What we like:
Cheesy potato soup, chicken fingers, and sweet potato fries.
What they offer: This little cafe tucked away in a strip shopping center in Holland lends a sophisticated flair to crowd-pleasers such as pizza, sandwiches and crabcakes.
A grilled chicken sandwich is accented with garlic aioli; a cheese-and-potato soup is topped with grilled crostini and dusted with bits of real bacon and scallions. One of the restaurant's most popular dishes, crabcakes, gets a Mediterranean accent with bits of olives and a United Nations of spices.
The restaurant serves breakfast, lunch, brunch and dinner in a brightly casual setting. Brian Goldstein, who owns and operates the restaurant with partner Steve Weber, describes the cuisine as "a little Spanish, a little Italian, a little French with an American twist."
Other popular dishes are prime rib and baby back ribs with hints of cumin, cayenne and chipotle. The side dishes are proof positive of the BYOB's aim to offer a smorgasbord of experience from diner (potato pancake) to steakhouse (baked potato) to mom's kitchen (mac and cheese) to upscale restaurant (seafood risotto).
Background: Goldstein and Weber are graduates of Council Rock High School, but seven years apart. Goldstein began in the restaurant business as a dishwasher and delivery driver, but during his 15 years in the business he discovered a talent for cooking. Weber studied culinary arts at Johnson & Wales University in Rhode Island.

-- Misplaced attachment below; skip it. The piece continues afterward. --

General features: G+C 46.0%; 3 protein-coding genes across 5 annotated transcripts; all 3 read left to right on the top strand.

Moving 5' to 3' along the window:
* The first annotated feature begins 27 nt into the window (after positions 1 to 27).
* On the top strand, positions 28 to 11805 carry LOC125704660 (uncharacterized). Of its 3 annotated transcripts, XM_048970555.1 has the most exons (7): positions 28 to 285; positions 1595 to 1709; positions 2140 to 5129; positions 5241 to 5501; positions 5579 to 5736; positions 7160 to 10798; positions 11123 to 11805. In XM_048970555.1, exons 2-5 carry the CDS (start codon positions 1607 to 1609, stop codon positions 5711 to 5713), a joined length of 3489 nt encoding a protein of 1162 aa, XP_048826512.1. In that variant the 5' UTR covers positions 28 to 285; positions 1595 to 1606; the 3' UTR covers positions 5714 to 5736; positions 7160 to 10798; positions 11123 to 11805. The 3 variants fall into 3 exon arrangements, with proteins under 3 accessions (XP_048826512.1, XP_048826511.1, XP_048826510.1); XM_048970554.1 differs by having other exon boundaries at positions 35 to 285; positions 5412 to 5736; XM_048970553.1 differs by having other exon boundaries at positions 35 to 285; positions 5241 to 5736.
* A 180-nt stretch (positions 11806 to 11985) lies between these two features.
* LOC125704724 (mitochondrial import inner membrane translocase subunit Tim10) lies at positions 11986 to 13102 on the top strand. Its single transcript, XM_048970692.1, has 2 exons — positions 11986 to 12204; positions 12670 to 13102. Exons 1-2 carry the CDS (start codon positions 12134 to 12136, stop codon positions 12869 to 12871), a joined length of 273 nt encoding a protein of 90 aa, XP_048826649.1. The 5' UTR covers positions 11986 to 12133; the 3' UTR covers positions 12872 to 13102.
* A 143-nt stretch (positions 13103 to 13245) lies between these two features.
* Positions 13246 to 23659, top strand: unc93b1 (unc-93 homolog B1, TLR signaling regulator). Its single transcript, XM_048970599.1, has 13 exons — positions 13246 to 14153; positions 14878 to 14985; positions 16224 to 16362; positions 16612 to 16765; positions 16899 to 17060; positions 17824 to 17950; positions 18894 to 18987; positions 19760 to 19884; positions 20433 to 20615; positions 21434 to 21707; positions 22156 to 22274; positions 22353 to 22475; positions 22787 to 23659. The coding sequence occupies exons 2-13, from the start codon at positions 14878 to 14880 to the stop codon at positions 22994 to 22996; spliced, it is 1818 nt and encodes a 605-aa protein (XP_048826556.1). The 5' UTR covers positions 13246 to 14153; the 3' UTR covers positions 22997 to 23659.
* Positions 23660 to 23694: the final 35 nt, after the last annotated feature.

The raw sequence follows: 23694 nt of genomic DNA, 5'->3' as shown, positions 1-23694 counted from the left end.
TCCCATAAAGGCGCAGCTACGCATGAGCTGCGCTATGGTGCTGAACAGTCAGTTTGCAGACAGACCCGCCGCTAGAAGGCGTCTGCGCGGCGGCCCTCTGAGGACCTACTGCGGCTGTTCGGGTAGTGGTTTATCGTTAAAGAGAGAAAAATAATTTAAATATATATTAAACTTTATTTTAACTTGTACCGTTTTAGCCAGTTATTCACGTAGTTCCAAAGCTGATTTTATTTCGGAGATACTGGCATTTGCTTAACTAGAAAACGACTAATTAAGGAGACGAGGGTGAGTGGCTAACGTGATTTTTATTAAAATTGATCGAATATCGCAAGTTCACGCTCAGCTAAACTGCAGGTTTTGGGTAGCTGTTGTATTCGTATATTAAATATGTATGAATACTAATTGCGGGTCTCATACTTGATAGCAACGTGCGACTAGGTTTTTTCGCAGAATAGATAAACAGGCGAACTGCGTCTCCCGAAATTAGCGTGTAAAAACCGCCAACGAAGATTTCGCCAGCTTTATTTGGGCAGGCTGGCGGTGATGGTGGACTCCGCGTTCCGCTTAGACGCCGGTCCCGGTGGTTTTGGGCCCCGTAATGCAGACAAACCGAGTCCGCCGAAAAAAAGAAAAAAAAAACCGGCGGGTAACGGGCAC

The two began working together at restaurants in the area, including the Yardley Inn and 90 Main in New Hope.
"After a couple of years, we decided to open our own place," Goldstein said. "We figured, why not? We'd give it a shot." The restaurant opened six months ago, and is named after Goldstein's late mother as a tribute.
Where: 295 Buck Rd., Holland; 215-357-3337.
Hours: Tuesday through Friday, 11 a.m. to 10 p.m.; Saturday, 4 to 10 p.m.; Sunday, 8 a.m. to 2 p.m. and 5 to 9 p.m. Closed Monday.
- Kristin E. Holmes